Dating the State: The Moral Hazards of Winning Gay Rights

Posted on December 19th, 2012 by Katherine Franke

gay-american-flag-749601_300_172What new politics and ethical imperatives emerge when the rights of lesbian and gay people begin to gain traction, and when the state becomes a partner in defending those newly-won rights? In Dating the State: The Moral Hazards of Winning Gay Rights, just published by the Columbia Human Rights Law Review, I offer a critical analysis of the complexities of having the state recognize and then take up gay rights as a cause of its own. I examine three principal contexts – the role of gay rights in the state of Israel’s re-branding campaign, the response to Iranian President Mahmoud Ahmadinejad’s 2007 speech at Columbia University in which he claimed that there were no homosexuals in Iran, and the role of gay rights in Romania’s effort to join the European Community – as examples of the moral hazards that a minority faces when the state takes up their interests and uses their rights for purposes that well-exceed the obvious interests of the new rights-bearing community. I conclude that critical awareness of the state’s role as fundamental partner in the recognition and protection of a form of sexual rights should push us to regard these “victories” as necessarily ethically compromised.

The essay turns to several diverse sites of global politics to illuminate the centrality and manipulation of sexuality and sexual rights in struggles for and against the civilizing mission that lies at the heart of key aspects of globalization. I began this essay with the discussion of Israel not to single it out, but to illustrate a larger, more widespread phenomenon. It is worth tracing why, how, and to what effect a state’s posture with respect to the rights of “its” homosexuals has become an effective foreign policy tool, often when negotiating things that have little or nothing to do with homosexuality.

I aim in this discussion to intervene in an ongoing conversation among scholars of international law and politics that has cleaved into two rather unfriendly camps. On the one side are human rights groups and activists who seek to secure human rights protections for subordinated, oppressed, tortured, and murdered sexual minorities around the globe. They have worked hard to bring lesbian, gay, bisexual, and transgender (LGBT) people within the protective infrastructure of the well-organized human rights communities. On the other side is a group, perhaps most provocatively represented by Joseph Massad in Re-Orienting Desire: The Gay International and the Arab World, that derides the work of LGBT human rights actors and organizations for a kind of missionary zeal to universalize Western, sexualized identities that have little or no fit with the ways in which sexuality—or, for that matter, identity—takes form in settings outside the West. “Following in the footsteps of the white Western women’s movement, which . . . sought to universalize its issues through imposing its own colonial feminism on . . . women’s movements in the non-Western world—a situation that led to major schisms from the outset—the gay movement has adopted a similar missionary role,” wrote Massad in Public Culture in 2002. Not surprisingly, Massad received some pushback from the persons and entities he identified as imperialist missionaries who have sought to redeem their good names and good work. In the middle of these two polarized perspectives lie a few activists and scholars who have charted a middle course, acknowledging the everpresent risk of imperial effects, if not aims, when undertaking rights work in an international milieu, while at the same time recognizing the important and positive work that rights-based advocacy can bring about. For this last group, as for Gayatri Spivak, rights are something we “cannot not want,” yet we proceed with them cognizant of the complex effects their use entails.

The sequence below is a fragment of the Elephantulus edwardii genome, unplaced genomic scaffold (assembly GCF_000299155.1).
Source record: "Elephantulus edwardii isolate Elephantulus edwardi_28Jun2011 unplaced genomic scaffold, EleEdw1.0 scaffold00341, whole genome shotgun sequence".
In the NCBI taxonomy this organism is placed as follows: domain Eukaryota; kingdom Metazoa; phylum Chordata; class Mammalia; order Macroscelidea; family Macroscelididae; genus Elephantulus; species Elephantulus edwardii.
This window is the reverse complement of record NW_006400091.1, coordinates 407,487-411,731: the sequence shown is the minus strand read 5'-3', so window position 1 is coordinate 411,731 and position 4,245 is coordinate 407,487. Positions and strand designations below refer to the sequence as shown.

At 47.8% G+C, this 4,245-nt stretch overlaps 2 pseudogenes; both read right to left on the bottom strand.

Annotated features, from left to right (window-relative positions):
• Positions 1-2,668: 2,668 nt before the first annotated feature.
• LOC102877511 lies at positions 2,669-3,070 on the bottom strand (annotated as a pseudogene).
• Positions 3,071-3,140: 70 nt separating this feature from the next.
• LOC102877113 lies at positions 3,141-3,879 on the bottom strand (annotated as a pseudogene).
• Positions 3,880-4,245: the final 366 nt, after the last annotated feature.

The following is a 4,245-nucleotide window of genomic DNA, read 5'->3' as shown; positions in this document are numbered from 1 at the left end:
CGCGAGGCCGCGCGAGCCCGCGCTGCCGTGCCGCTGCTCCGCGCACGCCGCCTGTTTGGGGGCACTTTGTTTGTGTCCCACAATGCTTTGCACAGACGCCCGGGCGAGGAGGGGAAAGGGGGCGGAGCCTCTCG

GaycomThe present essay carries a brief for neither side of this debate (though I will confess sentiments that strive toward the middle course). Rather, it seeks to introduce an analysis none of the disputants have acknowledged: To focus this discussion on the relationship between LGBT human rights non-governmental organizations (NGOs) in the metropole and the potentially colonial subjects they seek to aid misses a third and vastly important actor in this theater—the state. In hugely interesting ways, states have come to see that their political power, their legitimacy, indeed their standing as global citizens, are bound up with how they recognize and then treat “their” gay citizens. A careful analysis of the role of human rights mechanisms and institutions in the expansion of human sexual freedom requires that we recognize and account for the manner in seek to aid, often find their work and their interests taken up and deployed by state actors for purposes that well exceed the articulated aims of something called “human rights.” The Israeli example I opened with is but one of the ways in which sexuality bears a curious relationship to global citizenship, politics, and governance.

Illuminating this complex dynamic reveals some patterns: Modern states are expected to recognize a sexual minority within the national body and grant that minority rights-based protections. Premodern states do not. Once recognized as modern, the state’s treatment of homosexuals offers cover for other sorts of human rights shortcomings. So long as a state treats its homosexuals well, the international community will look the other way when it comes to a range of other human rights abuses.

Katherine Franke, Columbia Law School


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